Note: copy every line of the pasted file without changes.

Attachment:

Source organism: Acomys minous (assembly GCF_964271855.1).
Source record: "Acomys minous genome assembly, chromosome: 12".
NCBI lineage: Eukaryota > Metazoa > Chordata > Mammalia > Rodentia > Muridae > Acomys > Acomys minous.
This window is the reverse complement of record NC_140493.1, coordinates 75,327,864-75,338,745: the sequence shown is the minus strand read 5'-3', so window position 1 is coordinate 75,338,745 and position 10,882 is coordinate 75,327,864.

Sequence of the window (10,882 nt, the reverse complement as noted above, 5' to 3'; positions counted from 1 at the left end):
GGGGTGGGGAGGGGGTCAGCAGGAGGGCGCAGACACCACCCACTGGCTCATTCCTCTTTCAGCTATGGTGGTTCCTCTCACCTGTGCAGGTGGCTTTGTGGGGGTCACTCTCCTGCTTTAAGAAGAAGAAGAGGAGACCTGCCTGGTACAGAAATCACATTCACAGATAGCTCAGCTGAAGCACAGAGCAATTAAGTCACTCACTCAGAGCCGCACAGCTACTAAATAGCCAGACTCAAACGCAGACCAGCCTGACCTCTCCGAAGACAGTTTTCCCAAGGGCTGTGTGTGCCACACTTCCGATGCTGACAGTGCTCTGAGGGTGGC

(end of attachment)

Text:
Source organism: Acomys minous (assembly GCF_964271855.1).
Source record: "Acomys minous genome assembly, chromosome: 12".
NCBI lineage: Eukaryota > Metazoa > Chordata > Mammalia > Rodentia > Muridae > Acomys > Acomys minous.
This window is the reverse complement of record NC_140493.1, coordinates 75,327,864-75,338,745: the sequence shown is the minus strand read 5'-3', so window position 1 is coordinate 75,338,745 and position 10,882 is coordinate 75,327,864.

Sequence of the window (10,882 nt, the reverse complement as noted above, 5' to 3'; positions counted from 1 at the left end):
GGGGTGGGGAGGGGGTCAGCAGGAGGGCGCAGACACCACCCACTGGCTCATTCCTCTTTCAGCTATGGTGGTTCCTCTCACCTGTGCAGGTGGCTTTGTGGGGGTCACTCTCCTGCTTTAAGAAGAAGAAGAGGAGACCTGCCTGGTACAGAAATCACATTCACAGATAGCTCAGCTGAAGCACAGAGCAATTAAGTCACTCACTCAGAGCCGCACAGCTACTAAATAGCCAGACTCAAACGCAGACCAGCCTGACCTCTCCGAAGACAGTTTTCCCAAGGGCTGTGTGTGCCACACTTCCGATGCTGACAGTGCTCTGAGGGTGGC